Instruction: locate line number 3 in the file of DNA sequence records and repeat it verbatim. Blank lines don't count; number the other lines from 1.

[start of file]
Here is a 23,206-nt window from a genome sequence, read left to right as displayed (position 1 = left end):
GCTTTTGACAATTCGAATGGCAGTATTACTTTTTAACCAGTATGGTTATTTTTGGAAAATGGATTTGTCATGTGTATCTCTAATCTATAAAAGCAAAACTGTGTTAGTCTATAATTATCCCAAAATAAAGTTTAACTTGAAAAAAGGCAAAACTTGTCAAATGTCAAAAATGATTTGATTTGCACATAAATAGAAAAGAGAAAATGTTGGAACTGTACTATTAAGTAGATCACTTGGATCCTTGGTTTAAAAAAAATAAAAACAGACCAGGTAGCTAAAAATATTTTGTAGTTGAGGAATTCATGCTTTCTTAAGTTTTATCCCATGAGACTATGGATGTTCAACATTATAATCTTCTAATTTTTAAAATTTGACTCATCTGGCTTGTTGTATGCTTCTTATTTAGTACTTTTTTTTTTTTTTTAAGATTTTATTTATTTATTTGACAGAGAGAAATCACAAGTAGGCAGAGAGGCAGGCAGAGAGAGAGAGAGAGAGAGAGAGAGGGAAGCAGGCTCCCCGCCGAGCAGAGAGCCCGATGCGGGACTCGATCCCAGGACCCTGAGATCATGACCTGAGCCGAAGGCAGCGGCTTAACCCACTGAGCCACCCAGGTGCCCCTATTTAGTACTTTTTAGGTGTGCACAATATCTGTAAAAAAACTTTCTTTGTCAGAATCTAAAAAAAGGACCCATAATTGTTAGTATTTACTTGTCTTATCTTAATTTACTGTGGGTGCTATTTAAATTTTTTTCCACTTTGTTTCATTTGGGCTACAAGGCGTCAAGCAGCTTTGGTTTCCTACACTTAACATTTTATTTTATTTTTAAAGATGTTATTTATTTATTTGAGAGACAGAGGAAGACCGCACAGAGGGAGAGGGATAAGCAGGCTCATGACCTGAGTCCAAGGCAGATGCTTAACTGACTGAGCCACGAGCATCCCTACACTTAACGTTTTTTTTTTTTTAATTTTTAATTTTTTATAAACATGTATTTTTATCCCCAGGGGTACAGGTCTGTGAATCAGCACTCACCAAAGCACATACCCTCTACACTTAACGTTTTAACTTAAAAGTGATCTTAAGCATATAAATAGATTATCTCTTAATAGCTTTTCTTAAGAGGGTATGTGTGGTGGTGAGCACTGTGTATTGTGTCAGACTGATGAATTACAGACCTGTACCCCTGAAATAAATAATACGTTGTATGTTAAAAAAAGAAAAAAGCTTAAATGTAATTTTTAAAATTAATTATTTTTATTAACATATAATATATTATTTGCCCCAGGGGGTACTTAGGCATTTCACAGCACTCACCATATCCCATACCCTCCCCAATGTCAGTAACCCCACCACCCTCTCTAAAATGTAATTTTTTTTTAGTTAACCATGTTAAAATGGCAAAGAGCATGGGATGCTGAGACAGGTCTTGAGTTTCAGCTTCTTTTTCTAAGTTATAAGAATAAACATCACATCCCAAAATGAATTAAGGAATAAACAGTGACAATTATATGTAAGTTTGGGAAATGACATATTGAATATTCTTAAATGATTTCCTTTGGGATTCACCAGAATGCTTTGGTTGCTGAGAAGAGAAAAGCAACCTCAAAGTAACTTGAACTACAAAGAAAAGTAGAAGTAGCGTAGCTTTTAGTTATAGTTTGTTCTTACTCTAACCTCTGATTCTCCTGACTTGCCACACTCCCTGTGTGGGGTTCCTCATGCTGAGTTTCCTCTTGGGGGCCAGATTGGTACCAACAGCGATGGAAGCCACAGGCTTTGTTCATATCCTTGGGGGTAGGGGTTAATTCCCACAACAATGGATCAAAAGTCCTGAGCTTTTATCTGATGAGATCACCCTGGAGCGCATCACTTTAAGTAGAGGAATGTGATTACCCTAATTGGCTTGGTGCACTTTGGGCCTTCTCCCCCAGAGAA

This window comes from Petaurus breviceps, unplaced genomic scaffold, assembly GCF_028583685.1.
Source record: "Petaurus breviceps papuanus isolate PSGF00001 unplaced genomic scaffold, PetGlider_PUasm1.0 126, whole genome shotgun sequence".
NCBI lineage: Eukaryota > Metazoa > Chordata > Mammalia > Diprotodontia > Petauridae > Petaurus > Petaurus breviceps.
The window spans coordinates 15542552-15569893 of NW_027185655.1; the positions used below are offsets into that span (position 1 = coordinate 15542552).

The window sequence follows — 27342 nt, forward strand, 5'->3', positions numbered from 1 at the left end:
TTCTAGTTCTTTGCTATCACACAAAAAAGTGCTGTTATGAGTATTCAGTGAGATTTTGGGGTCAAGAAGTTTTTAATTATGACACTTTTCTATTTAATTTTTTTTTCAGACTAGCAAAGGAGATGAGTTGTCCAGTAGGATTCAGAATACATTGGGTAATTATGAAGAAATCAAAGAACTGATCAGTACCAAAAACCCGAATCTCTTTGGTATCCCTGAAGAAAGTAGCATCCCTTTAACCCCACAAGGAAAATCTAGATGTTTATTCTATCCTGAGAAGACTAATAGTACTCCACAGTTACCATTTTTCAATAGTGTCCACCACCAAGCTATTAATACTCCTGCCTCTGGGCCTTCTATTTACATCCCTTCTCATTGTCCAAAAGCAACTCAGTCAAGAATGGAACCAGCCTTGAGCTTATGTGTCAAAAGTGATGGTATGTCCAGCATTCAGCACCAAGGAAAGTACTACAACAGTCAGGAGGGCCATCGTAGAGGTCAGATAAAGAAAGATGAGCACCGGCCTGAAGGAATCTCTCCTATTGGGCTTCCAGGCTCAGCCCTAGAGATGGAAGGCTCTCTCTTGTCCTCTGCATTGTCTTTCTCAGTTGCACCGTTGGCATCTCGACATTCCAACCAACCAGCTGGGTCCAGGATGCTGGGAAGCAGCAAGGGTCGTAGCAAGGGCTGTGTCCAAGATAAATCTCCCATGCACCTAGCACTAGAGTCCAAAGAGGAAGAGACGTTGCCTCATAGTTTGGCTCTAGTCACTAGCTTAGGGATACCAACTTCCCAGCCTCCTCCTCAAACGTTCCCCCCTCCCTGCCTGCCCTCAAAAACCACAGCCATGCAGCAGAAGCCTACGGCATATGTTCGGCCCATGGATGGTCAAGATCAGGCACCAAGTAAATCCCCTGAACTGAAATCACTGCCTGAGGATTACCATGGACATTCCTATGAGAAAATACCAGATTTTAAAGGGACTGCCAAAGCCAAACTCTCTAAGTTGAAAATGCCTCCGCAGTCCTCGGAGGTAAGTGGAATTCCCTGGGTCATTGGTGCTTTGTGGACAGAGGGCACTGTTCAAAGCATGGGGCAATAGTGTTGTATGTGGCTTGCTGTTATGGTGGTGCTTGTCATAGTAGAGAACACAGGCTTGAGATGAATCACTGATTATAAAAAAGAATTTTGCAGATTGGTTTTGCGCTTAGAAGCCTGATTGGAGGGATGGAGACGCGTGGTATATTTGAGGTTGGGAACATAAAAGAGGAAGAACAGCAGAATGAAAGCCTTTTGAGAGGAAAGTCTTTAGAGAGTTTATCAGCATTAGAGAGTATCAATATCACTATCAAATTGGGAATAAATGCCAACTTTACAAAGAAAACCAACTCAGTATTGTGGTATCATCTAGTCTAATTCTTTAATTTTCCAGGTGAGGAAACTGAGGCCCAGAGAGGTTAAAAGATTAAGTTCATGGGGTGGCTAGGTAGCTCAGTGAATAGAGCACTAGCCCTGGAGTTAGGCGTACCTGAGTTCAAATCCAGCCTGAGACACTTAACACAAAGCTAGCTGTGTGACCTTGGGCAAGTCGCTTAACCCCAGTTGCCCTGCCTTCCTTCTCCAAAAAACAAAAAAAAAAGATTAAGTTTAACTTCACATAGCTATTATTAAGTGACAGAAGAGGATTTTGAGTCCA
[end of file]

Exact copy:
This window comes from Petaurus breviceps, unplaced genomic scaffold, assembly GCF_028583685.1.